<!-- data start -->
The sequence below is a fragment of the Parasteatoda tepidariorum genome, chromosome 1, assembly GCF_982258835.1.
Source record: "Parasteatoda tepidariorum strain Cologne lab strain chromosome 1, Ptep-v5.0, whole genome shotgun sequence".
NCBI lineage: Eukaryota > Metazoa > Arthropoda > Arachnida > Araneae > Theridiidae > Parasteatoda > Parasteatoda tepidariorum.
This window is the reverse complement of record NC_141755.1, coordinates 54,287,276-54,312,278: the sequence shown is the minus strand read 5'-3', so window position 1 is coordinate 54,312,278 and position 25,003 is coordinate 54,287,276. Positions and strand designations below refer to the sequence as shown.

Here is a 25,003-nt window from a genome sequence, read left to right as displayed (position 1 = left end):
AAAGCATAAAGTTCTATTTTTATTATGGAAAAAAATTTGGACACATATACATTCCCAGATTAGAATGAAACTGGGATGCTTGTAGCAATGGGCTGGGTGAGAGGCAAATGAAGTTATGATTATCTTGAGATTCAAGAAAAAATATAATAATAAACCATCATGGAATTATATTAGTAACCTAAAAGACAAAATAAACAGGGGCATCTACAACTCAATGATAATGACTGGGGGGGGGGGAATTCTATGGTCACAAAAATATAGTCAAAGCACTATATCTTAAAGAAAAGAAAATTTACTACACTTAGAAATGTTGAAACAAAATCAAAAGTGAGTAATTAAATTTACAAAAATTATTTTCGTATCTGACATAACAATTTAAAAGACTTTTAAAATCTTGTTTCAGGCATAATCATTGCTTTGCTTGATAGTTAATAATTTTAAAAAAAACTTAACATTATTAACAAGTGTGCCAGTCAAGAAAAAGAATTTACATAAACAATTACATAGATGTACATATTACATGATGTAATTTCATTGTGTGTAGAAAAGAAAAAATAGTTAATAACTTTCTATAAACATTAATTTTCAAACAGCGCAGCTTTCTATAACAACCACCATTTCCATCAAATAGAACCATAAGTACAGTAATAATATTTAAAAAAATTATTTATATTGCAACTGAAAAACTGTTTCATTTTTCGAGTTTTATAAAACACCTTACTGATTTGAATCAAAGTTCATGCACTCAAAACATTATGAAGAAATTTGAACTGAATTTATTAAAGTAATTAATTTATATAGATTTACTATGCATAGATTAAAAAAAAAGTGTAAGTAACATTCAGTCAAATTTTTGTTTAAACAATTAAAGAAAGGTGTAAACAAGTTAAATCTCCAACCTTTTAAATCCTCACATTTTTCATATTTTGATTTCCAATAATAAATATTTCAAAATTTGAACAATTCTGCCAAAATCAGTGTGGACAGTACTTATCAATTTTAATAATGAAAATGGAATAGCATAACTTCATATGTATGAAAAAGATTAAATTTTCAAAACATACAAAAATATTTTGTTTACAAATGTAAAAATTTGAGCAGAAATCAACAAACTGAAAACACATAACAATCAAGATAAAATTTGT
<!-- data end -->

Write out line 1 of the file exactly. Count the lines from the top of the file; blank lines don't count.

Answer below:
The sequence below is a fragment of the Parasteatoda tepidariorum genome, chromosome 1, assembly GCF_982258835.1.